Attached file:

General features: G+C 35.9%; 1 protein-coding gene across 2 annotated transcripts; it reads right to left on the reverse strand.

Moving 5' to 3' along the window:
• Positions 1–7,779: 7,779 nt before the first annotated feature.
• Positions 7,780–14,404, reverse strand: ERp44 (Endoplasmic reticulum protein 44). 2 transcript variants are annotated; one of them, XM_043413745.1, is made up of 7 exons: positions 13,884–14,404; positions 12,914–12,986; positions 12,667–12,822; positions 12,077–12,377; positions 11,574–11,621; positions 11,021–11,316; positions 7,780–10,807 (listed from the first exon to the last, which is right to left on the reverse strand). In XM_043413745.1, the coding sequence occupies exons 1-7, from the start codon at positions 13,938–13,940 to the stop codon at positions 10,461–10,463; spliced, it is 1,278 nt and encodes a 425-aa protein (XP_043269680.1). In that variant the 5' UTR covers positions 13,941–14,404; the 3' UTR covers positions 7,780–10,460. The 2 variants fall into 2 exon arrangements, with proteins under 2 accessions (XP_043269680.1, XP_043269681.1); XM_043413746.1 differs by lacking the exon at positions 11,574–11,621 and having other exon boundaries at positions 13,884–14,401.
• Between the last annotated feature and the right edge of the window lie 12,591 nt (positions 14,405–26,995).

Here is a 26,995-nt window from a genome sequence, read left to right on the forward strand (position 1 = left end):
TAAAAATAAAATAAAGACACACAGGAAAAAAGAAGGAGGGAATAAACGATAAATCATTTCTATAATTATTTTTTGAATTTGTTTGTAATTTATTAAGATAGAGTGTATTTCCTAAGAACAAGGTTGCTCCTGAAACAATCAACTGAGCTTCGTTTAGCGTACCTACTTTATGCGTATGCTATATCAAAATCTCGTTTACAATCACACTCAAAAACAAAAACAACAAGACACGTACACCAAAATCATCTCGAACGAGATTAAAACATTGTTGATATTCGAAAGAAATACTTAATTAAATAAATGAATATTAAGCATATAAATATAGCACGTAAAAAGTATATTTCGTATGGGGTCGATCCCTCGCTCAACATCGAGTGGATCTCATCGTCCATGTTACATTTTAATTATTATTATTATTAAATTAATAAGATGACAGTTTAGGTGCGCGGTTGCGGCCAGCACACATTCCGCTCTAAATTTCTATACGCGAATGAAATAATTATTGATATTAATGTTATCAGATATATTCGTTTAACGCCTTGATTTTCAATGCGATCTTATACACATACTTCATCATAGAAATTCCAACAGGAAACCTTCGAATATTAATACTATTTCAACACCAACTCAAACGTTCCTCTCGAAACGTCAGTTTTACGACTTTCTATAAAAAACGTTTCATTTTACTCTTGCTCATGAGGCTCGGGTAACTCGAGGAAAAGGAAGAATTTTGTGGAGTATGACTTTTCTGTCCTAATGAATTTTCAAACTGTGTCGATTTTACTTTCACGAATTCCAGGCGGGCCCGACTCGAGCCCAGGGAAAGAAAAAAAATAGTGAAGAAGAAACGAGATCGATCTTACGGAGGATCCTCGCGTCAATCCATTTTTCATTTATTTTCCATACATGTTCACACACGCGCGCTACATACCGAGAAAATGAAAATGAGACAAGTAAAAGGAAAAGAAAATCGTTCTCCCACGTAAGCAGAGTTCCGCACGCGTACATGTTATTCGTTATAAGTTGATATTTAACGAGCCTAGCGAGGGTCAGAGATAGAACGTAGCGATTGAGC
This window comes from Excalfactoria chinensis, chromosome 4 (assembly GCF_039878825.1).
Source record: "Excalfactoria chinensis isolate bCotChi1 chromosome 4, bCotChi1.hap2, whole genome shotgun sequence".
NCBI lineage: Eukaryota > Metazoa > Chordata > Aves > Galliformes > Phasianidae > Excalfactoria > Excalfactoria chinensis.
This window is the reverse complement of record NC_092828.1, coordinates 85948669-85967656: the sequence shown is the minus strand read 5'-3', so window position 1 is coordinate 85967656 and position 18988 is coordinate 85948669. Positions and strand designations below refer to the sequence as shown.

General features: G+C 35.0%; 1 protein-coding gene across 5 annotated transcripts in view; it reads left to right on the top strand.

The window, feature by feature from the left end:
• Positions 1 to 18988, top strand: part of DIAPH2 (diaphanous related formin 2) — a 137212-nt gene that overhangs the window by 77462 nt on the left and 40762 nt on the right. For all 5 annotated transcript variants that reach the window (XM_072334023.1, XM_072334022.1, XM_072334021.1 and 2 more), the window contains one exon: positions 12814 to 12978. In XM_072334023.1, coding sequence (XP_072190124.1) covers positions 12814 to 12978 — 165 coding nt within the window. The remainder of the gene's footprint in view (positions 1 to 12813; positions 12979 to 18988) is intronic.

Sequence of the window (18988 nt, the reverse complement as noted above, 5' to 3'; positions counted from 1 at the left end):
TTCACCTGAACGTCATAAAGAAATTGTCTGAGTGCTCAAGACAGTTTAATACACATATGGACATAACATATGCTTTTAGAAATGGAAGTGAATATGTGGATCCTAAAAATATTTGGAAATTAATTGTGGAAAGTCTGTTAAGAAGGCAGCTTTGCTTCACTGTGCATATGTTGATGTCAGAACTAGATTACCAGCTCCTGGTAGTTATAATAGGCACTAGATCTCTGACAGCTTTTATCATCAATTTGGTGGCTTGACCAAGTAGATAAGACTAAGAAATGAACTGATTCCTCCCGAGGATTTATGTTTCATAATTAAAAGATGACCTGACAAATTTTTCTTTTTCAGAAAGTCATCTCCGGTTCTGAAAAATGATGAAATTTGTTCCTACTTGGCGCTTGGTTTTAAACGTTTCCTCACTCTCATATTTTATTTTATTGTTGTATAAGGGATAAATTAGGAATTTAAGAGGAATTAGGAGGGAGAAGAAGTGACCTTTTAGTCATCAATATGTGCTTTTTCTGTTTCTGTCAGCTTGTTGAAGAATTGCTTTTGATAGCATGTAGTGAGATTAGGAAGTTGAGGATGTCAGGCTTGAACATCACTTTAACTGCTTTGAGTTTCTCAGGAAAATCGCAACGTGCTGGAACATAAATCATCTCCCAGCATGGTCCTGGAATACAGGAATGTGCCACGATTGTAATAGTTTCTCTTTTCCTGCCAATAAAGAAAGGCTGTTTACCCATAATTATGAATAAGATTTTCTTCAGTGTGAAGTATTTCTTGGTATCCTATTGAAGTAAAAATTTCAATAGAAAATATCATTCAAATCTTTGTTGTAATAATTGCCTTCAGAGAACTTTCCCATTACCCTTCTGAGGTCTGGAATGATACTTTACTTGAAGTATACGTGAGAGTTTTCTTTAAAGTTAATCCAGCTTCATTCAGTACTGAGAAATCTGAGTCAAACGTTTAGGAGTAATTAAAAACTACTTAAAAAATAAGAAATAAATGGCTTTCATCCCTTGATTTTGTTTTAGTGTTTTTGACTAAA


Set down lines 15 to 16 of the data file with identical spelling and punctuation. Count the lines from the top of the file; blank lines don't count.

Sequence of the window (18988 nt, the reverse complement as noted above, 5' to 3'; positions counted from 1 at the left end):
TTCACCTGAACGTCATAAAGAAATTGTCTGAGTGCTCAAGACAGTTTAATACACATATGGACATAACATATGCTTTTAGAAATGGAAGTGAATATGTGGATCCTAAAAATATTTGGAAATTAATTGTGGAAAGTCTGTTAAGAAGGCAGCTTTGCTTCACTGTGCATATGTTGATGTCAGAACTAGATTACCAGCTCCTGGTAGTTATAATAGGCACTAGATCTCTGACAGCTTTTATCATCAATTTGGTGGCTTGACCAAGTAGATAAGACTAAGAAATGAACTGATTCCTCCCGAGGATTTATGTTTCATAATTAAAAGATGACCTGACAAATTTTTCTTTTTCAGAAAGTCATCTCCGGTTCTGAAAAATGATGAAATTTGTTCCTACTTGGCGCTTGGTTTTAAACGTTTCCTCACTCTCATATTTTATTTTATTGTTGTATAAGGGATAAATTAGGAATTTAAGAGGAATTAGGAGGGAGAAGAAGTGACCTTTTAGTCATCAATATGTGCTTTTTCTGTTTCTGTCAGCTTGTTGAAGAATTGCTTTTGATAGCATGTAGTGAGATTAGGAAGTTGAGGATGTCAGGCTTGAACATCACTTTAACTGCTTTGAGTTTCTCAGGAAAATCGCAACGTGCTGGAACATAAATCATCTCCCAGCATGGTCCTGGAATACAGGAATGTGCCACGATTGTAATAGTTTCTCTTTTCCTGCCAATAAAGAAAGGCTGTTTACCCATAATTATGAATAAGATTTTCTTCAGTGTGAAGTATTTCTTGGTATCCTATTGAAGTAAAAATTTCAATAGAAAATATCATTCAAATCTTTGTTGTAATAATTGCCTTCAGAGAACTTTCCCATTACCCTTCTGAGGTCTGGAATGATACTTTACTTGAAGTATACGTGAGAGTTTTCTTTAAAGTTAATCCAGCTTCATTCAGTACTGAGAAATCTGAGTCAAACGTTTAGGAGTAATTAAAAACTACTTAAAAAATAAGAAATAAATGGCTTTCATCCCTTGATTTTGTTTTAGTGTTTTTGACTAAA